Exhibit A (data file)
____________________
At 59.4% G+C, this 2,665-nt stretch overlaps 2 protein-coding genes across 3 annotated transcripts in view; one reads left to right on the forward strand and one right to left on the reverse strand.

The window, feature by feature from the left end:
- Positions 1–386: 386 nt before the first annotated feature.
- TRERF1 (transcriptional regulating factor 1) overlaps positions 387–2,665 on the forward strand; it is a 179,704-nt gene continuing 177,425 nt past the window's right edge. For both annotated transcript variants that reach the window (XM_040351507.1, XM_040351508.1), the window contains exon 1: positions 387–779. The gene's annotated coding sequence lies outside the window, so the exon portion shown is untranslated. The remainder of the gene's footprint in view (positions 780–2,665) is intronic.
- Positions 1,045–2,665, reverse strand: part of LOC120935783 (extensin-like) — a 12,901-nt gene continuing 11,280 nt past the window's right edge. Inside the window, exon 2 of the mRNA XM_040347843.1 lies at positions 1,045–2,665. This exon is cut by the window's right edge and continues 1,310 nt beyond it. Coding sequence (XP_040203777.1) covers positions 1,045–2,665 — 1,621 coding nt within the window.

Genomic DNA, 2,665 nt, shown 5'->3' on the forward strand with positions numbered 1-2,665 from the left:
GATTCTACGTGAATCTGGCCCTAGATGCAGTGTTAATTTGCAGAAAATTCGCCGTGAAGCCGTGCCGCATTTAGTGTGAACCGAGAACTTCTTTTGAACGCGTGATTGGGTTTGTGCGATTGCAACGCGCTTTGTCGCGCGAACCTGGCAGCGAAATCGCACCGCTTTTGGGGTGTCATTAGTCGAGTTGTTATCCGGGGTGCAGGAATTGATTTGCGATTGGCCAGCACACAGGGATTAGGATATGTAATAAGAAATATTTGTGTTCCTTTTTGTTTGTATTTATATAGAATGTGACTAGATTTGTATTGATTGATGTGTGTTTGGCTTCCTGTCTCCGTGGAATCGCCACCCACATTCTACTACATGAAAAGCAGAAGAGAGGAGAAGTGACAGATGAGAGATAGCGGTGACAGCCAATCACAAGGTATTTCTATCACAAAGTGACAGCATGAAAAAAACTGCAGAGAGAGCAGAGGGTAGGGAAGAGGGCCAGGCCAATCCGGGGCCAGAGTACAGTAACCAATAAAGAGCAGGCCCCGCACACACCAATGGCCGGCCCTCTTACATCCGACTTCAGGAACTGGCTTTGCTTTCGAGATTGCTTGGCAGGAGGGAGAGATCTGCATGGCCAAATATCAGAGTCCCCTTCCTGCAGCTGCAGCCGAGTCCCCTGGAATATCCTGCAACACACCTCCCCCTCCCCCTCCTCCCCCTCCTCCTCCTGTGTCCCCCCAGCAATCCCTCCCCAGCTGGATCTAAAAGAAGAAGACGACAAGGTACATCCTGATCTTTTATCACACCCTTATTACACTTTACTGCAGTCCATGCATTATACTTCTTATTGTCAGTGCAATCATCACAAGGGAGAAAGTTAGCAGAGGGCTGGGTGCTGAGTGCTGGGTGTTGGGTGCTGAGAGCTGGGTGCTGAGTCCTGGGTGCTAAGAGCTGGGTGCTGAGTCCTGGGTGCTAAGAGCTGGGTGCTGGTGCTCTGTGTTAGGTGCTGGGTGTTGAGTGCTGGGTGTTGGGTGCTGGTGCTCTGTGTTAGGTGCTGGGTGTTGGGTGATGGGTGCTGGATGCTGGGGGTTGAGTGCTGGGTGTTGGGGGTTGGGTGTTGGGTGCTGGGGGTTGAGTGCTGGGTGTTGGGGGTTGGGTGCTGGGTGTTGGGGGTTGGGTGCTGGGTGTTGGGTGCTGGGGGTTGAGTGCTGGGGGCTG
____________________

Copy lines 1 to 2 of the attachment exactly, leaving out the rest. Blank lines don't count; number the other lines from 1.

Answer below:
At 59.4% G+C, this 2,665-nt stretch overlaps 2 protein-coding genes across 3 annotated transcripts in view; one reads left to right on the forward strand and one right to left on the reverse strand.

The window, feature by feature from the left end: